Destination clubs provide their members with access to multiple luxury vacation homes, located all over the world. The homes are typically multi-million dollar residences, and are sited in major cities, at beaches, in mountains and leisure locations.
Membership of the clubs is an alternative to buying a second home. The clubs are sometimes also compared to, or even mixed up with, private residence clubs, but there are several key differences between the two.
If you're just starting out learning about the clubs read the overview and the glossary. Then you can start to compare them in the comparison table. One way to financially compare them is using a cost per night calculation and we've provided downloadable spreadsheets for these calculations.
And for a real in-depth look at the clubs, their homes and services, comparisons to alternatives and questions to consider before joining, download our Guide for Prospective Members.
The map shows some of the main destinations where the clubs have homes. Click on the markers to see the actual homes.
The latest news and research on the clubs is included below.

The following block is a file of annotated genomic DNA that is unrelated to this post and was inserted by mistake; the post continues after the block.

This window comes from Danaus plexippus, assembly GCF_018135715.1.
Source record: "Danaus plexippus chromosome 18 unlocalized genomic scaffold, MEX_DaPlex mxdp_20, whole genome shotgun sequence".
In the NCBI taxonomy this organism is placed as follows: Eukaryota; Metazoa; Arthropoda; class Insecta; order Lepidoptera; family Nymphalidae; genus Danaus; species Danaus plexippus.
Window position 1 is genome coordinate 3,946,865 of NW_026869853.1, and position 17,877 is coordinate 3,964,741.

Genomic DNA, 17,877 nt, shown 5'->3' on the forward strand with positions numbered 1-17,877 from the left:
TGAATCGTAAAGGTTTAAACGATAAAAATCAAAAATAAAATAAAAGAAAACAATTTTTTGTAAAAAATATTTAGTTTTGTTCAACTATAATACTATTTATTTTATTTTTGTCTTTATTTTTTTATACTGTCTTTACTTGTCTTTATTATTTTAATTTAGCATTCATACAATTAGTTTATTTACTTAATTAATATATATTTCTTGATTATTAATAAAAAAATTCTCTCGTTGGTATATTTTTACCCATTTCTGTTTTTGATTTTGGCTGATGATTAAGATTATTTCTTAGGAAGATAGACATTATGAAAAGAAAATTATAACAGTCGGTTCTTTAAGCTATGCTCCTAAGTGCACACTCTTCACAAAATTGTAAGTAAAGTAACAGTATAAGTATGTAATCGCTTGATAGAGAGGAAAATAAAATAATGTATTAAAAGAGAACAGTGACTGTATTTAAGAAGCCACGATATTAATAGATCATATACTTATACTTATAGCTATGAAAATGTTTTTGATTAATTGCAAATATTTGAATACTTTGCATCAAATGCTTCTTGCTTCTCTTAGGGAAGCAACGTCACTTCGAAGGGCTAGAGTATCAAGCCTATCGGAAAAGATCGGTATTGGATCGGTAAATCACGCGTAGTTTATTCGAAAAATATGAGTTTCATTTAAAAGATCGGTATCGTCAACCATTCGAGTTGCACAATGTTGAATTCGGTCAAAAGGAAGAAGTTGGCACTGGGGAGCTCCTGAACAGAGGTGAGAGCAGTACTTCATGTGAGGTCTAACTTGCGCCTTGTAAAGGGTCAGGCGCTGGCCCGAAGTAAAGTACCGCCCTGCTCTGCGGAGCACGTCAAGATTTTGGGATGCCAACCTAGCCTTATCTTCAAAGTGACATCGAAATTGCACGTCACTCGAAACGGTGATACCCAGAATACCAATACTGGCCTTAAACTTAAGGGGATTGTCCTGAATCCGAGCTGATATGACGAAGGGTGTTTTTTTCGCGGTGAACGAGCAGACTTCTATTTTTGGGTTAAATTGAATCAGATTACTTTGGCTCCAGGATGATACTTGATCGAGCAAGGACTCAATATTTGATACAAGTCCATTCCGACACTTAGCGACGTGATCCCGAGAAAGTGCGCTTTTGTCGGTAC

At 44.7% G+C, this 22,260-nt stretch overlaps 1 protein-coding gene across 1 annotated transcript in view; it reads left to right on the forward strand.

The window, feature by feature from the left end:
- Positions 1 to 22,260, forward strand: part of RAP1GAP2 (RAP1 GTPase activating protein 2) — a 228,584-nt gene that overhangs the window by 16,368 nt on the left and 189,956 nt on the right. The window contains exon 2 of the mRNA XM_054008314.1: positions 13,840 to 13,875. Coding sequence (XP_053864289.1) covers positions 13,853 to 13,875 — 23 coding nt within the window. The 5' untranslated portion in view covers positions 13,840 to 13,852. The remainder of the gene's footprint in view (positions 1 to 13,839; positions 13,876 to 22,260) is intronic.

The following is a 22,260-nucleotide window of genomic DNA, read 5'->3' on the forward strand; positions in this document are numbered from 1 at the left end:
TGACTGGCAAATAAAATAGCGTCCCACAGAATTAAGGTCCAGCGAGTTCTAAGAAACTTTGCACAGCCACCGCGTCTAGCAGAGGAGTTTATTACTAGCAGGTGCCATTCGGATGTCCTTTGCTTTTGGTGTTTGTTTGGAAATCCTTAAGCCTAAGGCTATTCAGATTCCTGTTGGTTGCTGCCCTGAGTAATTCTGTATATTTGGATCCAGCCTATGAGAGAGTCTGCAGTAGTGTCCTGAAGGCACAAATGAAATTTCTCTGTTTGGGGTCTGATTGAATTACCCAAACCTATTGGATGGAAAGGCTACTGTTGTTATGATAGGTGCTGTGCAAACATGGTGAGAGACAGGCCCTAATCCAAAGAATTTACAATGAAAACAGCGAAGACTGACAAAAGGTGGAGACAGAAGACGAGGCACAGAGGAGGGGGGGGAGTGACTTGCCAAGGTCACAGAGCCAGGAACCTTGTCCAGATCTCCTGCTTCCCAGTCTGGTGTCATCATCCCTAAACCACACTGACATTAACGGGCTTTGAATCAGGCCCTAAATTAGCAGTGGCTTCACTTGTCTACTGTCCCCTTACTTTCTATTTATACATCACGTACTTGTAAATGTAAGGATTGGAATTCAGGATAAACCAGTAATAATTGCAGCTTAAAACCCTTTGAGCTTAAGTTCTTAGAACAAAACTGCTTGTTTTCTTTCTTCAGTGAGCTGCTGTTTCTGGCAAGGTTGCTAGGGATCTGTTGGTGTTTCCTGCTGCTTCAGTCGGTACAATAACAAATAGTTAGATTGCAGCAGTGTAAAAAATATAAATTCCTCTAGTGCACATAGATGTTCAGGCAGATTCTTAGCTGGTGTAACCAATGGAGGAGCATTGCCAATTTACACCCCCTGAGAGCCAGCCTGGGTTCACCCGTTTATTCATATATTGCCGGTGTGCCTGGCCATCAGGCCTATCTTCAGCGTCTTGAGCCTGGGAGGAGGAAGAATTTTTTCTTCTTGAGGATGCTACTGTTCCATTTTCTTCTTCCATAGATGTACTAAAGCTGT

The newly formed destination club has just joined the Destination Club Association - the trade group that sets best practices - but at the same time Abercrombie & Kent's flawed former business decisions are still around to haunt it.
Ultimate Resort and Private Escapes announced their merger last year, and have now officially announced the new name for their destination club - Ultimate Escapes. The club has three separate clubs, with homes in 50 global destinations.
A European experience in the making. The new destination club, Botiga plans on launching its initial portfolio of homes to members by winter 2008. Botiga is already showing signs of promise. The club is on target to reach 20 Founder Members by the end of June 2008. They currently have three properties secured in their portfolio and three more are on the near horizon for purchase.
Solstice has just announced that its founder, Graham Kos, and unnamed outside investors have purchased a controlling interest in the company. The purchase essentially buys out the holdings of the Parallel management team, with which Solstice merged in late 2006.